‐ The dilemma facing liberal Christians in the modern era is which parts of their faith to maintain, which to jettison. The Unitarian/deist strategy was to downplay Christ. “I have . . . some doubts” as to Jesus’s divinity, wrote Benjamin Franklin at the end of his life, though he added that he did not “busy” himself with them “now, when I expect soon an opportunity of knowing the truth with less trouble.” Another tack is to shuck God. William Hamilton, a theologian in Rochester, N.Y., co-authored a book, Radical Theology and the Death of God, which became (in)famous when Time made it the subject of a 1966 cover story (headline: “Is God Dead?”). It was never clear whether Hamilton meant that Yahweh had succumbed or that we could no longer believe in Him; in any case, he wondered how to follow Christ’s teachings in God’s absence. Atheists of the Dawkins/Hitchens school punt the whole exercise. Dead now, at 87, Hamilton has, along with Franklin, the answer. R.I.P


The Primary Slog

Governor Mitt Romney continues to lead in the race for the Republican nomination, but his progress is painful and slow. He fairly consistently loses evangelicals, voters who describe themselves as “very conservative,” and low- and middle-income voters, while doing well among the affluent and those who describe themselves as “somewhat conservative.” The state-by-state results have largely reflected how many of each group can be found in each place. He is comfortably ahead in the delegate count, and it is hard to see anyone passing him. But it is not at all clear that he can win a majority of delegates. If he wins the nomination, having Obama on the ballot against him will help him win over some of the groups that are now cool to him. But his trouble with blue-collar voters will not be so easily fixed.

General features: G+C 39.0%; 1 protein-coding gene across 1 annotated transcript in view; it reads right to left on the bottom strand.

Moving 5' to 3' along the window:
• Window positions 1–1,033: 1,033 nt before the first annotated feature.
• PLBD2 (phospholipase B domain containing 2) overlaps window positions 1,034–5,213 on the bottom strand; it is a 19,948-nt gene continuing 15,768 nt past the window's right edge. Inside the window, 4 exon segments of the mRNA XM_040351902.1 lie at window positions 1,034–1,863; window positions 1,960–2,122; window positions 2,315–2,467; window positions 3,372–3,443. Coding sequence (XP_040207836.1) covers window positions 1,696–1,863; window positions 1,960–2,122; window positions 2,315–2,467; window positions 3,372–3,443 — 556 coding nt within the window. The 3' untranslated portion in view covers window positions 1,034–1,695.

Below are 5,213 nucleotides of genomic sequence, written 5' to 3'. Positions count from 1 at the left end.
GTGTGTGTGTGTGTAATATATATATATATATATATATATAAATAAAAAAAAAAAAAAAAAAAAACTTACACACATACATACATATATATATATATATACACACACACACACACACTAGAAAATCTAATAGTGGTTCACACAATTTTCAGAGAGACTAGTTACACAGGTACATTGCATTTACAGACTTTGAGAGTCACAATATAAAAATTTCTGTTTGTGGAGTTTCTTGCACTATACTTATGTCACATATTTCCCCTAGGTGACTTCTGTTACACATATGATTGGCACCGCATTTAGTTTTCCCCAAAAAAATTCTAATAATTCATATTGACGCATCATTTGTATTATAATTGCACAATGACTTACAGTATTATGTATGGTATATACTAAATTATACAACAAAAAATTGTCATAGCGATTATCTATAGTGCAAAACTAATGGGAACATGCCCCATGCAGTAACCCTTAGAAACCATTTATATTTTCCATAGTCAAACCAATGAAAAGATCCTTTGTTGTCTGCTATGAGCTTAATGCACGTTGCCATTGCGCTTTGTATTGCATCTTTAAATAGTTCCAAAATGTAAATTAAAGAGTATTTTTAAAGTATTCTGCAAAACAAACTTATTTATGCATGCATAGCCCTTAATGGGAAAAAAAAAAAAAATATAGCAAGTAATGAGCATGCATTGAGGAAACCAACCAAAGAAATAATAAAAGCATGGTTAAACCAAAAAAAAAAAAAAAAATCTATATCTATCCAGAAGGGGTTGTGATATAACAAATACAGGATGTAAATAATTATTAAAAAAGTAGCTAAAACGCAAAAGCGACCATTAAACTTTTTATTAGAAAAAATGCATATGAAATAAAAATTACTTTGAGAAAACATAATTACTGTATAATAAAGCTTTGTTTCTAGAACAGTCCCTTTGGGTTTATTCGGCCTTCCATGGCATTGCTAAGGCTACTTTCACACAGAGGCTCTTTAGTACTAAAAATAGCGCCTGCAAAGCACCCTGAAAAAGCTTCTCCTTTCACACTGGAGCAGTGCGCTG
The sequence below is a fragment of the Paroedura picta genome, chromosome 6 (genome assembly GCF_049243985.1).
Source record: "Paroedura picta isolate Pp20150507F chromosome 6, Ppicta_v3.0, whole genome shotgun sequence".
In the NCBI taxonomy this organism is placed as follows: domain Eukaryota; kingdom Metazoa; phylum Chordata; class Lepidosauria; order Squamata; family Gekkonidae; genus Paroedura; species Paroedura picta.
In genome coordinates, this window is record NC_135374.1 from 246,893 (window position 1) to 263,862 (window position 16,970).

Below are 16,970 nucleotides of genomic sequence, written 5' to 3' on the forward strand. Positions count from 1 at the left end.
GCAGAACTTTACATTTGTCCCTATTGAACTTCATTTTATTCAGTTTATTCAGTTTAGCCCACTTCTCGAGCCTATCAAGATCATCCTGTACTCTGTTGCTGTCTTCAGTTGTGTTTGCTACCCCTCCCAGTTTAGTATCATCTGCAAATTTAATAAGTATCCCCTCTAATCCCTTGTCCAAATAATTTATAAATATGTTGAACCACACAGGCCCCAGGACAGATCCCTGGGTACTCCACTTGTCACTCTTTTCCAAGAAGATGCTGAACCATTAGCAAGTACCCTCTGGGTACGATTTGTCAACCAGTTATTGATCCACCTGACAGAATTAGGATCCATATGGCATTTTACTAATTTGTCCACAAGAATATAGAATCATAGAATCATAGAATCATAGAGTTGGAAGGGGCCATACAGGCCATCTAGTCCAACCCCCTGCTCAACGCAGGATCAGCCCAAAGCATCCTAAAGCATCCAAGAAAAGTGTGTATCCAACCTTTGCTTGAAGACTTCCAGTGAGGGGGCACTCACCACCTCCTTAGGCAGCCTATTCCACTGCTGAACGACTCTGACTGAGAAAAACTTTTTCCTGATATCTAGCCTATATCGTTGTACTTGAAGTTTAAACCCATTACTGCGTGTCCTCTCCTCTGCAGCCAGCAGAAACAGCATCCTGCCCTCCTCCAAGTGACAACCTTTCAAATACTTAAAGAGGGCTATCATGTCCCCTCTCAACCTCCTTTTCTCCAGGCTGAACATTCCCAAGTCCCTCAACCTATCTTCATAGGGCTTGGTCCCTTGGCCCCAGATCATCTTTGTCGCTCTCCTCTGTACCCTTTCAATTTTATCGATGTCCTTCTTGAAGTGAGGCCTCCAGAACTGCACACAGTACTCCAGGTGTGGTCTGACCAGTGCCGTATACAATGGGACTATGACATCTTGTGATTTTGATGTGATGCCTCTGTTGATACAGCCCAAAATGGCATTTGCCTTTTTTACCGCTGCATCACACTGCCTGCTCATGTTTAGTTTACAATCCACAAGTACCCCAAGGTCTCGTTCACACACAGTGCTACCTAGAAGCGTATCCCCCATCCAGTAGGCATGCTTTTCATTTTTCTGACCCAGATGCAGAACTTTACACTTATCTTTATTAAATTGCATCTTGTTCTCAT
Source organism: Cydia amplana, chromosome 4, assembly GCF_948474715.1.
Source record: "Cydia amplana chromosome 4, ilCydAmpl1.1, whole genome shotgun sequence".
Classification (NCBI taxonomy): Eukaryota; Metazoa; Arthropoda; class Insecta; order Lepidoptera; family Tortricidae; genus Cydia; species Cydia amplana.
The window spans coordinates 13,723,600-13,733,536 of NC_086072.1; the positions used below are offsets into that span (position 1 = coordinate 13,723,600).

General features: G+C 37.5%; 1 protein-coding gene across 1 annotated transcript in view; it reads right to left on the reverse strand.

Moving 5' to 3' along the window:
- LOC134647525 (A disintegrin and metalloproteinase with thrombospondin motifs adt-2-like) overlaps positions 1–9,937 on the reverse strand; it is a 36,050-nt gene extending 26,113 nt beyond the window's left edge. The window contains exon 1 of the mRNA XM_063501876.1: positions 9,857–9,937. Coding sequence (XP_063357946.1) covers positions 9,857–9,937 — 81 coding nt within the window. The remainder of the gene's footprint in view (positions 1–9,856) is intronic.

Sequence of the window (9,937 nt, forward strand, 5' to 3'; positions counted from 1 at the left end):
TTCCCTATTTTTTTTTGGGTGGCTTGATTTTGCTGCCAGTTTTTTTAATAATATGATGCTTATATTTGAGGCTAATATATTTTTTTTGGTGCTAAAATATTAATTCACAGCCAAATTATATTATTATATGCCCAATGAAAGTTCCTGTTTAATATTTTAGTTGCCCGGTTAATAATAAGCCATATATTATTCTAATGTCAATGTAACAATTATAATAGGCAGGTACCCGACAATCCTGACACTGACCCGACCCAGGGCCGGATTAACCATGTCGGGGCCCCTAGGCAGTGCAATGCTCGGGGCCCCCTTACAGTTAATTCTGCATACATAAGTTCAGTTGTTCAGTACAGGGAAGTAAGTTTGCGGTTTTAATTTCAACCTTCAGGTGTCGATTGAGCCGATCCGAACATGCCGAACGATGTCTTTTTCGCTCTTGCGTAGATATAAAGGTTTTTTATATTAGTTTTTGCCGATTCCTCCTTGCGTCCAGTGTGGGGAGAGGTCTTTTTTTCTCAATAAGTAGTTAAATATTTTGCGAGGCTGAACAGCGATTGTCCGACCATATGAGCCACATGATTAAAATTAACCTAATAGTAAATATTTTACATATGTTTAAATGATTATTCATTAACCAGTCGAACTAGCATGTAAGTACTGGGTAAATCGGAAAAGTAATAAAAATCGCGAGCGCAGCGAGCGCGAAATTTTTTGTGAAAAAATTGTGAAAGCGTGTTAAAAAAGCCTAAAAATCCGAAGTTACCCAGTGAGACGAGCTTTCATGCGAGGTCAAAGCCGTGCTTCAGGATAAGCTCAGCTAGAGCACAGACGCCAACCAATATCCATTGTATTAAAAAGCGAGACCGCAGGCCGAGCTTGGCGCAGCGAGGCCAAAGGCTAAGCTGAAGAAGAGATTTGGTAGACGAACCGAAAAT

Senator Rick Santorum has done remarkably well for a candidate with a disorganized and lightly funded campaign. But that disorganization is one of the reasons he is unlikely to get the nomination — he has not even filed a full slate of delegates for the upcoming Illinois contest — and ought to worry Republicans if he does. Santorum, if nominated, would have to build a national organization essentially from scratch.

Speaker Newt Gingrich has won only two contests, in his home state of Georgia and in neighboring South Carolina. A regional campaign would be hopeless enough; his is now a sub-regional one. His continued presence in the race almost certainly helps Romney, the candidate he most despises. He is a man of many talents and accomplishments, but the longer he stays in the race the more he risks looking pathetic.